The Dot Com Mob was very fortunate this year to visit with their partners at the Hope Vale Indigenous Knowledge and Technology Centre during NAIDOC week in July and were lucky enough to be in time for the NAIDOC community parade.
Shirley Costello, the co-ordinator at the Indigenous Knowledge and Technology Centre was also the Master of Ceremonies for the NAIDOC celebrations.
The photos below will give you a sense of what a great occasion it was for all involved.
How exciting to see the Hope Vale community now has its own YouTube page!!
Young people from the community have created a series of digital stories which they have posted up on the page.
Listen to their songs or hear their personal stories which provides a fantastic insight to life in Hope Vale - from a community perspective.
The community page is here: http://www.youtube.com/user/HopeValecommunity
Click on the picture above to see read the full article.
Hope Vale Mayor, Greg McLean, gave the key-note speech at the IKC Administrator's Conference in Cairns this week.
"The Hope Vale Council is funded to provide roads, rates and rubbish collection in our community, but we must also be funded to provide reading so our community members can enjoy the same services as every other Australian" said Mayor McLean
State Librarian Lea Giles-Peters today announced a major new acquisition by the State Library of Queensland of a significant photographic collection charting the development of the Hope Vale community from 1958–83. Ms Giles-Peters said Lutheran Pastor Ivan Roennfeldt’s donation of his collection of 2,000 photographs and slides coincided with the 50th anniversary of Hope Vale’s Lutheran Church.
Pastor Roennfeldt, 83, who is now retired and living in Brisbane, was on the Board of the Lutheran Church which oversaw the Hope Vale Mission. He visited the Mission many times over 25 years from 1958, and photographed the community and local landmarks.
“The photographic collection donated by Pastor Roennfeldt depicts the daily activities of the mission, such as farming, constructing irrigation systems and wood turning,” Ms Giles-Peters said. “There are also a number of images acquired by Pastor Roennfeldt dating from the 1800s, which show the earlier traditional life of the community, including rare shots of fishing, camping and shelters.” Pastor Roennfeldt’s photographs will become part of the State Library’s Heritage Collections.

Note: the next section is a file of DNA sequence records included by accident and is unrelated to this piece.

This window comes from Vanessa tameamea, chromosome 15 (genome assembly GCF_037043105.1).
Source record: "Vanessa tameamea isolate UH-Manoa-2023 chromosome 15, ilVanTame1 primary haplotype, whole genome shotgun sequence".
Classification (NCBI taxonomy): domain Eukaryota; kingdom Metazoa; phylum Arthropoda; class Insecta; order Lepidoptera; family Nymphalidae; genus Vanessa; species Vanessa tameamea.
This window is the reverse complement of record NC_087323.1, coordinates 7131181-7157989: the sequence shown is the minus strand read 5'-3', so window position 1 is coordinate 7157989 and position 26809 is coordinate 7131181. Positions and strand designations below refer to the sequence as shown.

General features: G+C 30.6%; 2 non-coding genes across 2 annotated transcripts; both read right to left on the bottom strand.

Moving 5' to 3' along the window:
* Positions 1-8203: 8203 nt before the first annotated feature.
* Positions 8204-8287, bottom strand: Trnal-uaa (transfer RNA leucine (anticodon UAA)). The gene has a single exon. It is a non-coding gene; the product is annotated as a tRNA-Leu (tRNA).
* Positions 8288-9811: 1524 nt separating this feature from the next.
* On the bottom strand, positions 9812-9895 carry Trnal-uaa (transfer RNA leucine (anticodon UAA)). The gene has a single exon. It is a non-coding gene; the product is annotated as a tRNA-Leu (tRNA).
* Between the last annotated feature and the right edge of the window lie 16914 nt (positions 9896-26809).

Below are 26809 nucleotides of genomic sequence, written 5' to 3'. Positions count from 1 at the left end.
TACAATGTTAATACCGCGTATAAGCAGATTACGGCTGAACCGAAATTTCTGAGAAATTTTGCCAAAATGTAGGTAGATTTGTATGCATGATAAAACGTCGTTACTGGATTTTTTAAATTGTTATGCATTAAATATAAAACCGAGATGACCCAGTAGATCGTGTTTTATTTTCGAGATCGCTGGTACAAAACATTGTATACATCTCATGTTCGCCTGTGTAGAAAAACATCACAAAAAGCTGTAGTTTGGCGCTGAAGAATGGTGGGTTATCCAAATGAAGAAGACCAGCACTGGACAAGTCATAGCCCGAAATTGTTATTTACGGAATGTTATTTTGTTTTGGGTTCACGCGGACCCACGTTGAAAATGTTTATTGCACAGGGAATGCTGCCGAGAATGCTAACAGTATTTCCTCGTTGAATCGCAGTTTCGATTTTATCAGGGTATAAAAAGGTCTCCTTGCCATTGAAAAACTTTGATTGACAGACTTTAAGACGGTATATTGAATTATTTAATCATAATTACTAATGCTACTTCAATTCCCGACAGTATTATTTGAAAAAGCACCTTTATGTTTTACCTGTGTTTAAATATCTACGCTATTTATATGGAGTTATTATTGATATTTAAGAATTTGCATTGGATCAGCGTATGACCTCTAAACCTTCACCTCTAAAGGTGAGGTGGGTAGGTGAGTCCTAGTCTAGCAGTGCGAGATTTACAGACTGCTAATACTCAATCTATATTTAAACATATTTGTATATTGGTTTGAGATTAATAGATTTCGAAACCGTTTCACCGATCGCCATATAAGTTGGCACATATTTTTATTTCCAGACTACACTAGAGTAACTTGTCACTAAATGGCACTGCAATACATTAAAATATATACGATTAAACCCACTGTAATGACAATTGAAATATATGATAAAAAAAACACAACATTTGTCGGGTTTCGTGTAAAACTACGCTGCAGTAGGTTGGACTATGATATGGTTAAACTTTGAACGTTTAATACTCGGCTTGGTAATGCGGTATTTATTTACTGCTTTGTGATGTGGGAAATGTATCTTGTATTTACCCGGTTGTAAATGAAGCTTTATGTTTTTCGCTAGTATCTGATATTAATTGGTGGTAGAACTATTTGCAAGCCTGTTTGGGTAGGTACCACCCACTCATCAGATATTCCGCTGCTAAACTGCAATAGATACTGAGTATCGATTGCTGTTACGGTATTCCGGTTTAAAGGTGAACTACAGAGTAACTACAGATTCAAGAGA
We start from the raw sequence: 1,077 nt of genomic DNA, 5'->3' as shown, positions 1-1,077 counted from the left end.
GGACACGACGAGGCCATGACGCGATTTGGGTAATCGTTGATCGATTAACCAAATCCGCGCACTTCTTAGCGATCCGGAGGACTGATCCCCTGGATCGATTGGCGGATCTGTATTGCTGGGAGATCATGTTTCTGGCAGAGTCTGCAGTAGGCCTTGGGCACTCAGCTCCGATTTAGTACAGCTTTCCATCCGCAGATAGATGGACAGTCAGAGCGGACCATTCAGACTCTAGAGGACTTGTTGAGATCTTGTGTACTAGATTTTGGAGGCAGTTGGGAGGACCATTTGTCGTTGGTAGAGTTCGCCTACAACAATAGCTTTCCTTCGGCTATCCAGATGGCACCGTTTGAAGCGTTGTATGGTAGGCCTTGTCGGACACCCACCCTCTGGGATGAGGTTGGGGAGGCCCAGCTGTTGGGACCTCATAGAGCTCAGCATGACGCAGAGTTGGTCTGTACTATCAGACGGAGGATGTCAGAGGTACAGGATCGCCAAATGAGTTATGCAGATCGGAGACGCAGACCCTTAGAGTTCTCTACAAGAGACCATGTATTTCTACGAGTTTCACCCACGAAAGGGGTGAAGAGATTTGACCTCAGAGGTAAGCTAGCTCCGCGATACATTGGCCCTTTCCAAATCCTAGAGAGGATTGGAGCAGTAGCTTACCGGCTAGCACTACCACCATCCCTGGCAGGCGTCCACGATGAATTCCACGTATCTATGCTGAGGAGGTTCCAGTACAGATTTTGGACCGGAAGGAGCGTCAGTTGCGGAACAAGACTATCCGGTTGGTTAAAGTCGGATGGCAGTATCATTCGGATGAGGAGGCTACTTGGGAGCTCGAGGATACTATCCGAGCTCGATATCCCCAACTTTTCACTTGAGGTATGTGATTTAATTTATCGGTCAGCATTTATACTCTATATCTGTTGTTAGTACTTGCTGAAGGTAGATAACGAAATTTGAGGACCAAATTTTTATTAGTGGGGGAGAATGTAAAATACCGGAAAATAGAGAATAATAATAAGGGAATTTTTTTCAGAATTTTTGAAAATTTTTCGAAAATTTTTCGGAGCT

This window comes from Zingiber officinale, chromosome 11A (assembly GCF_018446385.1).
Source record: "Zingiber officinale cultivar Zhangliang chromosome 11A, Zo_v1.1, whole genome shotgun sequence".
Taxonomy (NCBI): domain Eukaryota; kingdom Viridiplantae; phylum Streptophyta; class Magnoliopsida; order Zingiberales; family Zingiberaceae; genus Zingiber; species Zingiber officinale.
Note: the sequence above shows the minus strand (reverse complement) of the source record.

The State Library is investigating digitising the collection so it can be viewed by people across the state and throughout Australia online through the Picture Queensland database. Ms Giles-Peters said the State Library is committed to supporting Aboriginal and Torres Strait communities and preserving their unique culture and stories.
“In partnership with the local council, the Department of Communities and private donors, the State Library opened an Indigenous Knowledge Centre in Hope Vale last month,” she said. “The Hope Vale centre provides a place for people to come together, socialise, learn and celebrate the community’s cultural heritage and is part of the network of 17 Indigenous Knowledge Centres located across the state.”
Hope Shire Council passes a Resolution of support at their Council meeting held 14 Dec 2006 to partner with the Dot Com Mob to develop a community learning centre.
The resolution states that the Council will make available, where possible, the necessary facilities for the purpose of developing a learning centre in Hope Vale. This facility will encourage the use of computers and other electronic devices for education and learning to assist community members in the development and enhancement of their computer skills.
The centre will promote the use of technologies such as computers and associated software with the aim of building self confidence and esteem as well as other benefits to community members.
In July 2006, five students from Djarragun College visited Hope Vale Aboriginal Community in Cape York as tutors to pass on their IT skills and show others the exciting potential of the Internet.
Young people from Hope Vale Aboriginal Community were chosen to pair-up with the students of Djarragun to learn how to send emails, surf the Internet, make posters, business cards and telephone calls through Skype.
Online Introduction to Computers course run by JobFind to demonstrate the learning tools available to students in remote locations. The teacher for this course was in Tasmania and the young people enjoyed a week of learning where the teacher could remotely control their computers.